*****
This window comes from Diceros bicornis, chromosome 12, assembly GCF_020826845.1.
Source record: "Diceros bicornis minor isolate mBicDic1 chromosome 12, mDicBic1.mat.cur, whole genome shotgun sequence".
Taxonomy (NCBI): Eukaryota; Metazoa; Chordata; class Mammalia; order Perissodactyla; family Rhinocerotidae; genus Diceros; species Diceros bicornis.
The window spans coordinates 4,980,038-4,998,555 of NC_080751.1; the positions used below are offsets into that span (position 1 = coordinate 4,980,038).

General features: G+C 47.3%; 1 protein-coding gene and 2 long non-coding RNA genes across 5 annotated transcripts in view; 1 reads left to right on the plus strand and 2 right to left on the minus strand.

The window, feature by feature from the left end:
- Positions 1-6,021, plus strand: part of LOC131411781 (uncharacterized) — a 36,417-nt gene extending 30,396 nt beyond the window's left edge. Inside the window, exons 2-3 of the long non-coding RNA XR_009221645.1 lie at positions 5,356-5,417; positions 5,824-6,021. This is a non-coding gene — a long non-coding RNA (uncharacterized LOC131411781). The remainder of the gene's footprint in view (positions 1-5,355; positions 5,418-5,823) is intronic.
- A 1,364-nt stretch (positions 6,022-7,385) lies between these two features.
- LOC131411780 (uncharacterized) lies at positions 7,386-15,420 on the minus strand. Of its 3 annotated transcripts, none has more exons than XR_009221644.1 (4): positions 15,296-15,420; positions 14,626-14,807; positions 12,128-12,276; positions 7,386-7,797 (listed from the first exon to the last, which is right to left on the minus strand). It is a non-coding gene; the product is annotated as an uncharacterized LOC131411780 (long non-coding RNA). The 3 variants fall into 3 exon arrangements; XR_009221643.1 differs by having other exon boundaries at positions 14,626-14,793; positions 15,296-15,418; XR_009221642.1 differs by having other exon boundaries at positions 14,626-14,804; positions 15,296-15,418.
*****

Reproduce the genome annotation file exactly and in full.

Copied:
This window comes from Diceros bicornis, chromosome 12, assembly GCF_020826845.1.
Source record: "Diceros bicornis minor isolate mBicDic1 chromosome 12, mDicBic1.mat.cur, whole genome shotgun sequence".
Taxonomy (NCBI): Eukaryota; Metazoa; Chordata; class Mammalia; order Perissodactyla; family Rhinocerotidae; genus Diceros; species Diceros bicornis.
The window spans coordinates 4,980,038-4,998,555 of NC_080751.1; the positions used below are offsets into that span (position 1 = coordinate 4,980,038).

General features: G+C 47.3%; 1 protein-coding gene and 2 long non-coding RNA genes across 5 annotated transcripts in view; 1 reads left to right on the plus strand and 2 right to left on the minus strand.

The window, feature by feature from the left end:
- Positions 1-6,021, plus strand: part of LOC131411781 (uncharacterized) — a 36,417-nt gene extending 30,396 nt beyond the window's left edge. Inside the window, exons 2-3 of the long non-coding RNA XR_009221645.1 lie at positions 5,356-5,417; positions 5,824-6,021. This is a non-coding gene — a long non-coding RNA (uncharacterized LOC131411781). The remainder of the gene's footprint in view (positions 1-5,355; positions 5,418-5,823) is intronic.
- A 1,364-nt stretch (positions 6,022-7,385) lies between these two features.
- LOC131411780 (uncharacterized) lies at positions 7,386-15,420 on the minus strand. Of its 3 annotated transcripts, none has more exons than XR_009221644.1 (4): positions 15,296-15,420; positions 14,626-14,807; positions 12,128-12,276; positions 7,386-7,797 (listed from the first exon to the last, which is right to left on the minus strand). It is a non-coding gene; the product is annotated as an uncharacterized LOC131411780 (long non-coding RNA). The 3 variants fall into 3 exon arrangements; XR_009221643.1 differs by having other exon boundaries at positions 14,626-14,793; positions 15,296-15,418; XR_009221642.1 differs by having other exon boundaries at positions 14,626-14,804; positions 15,296-15,418.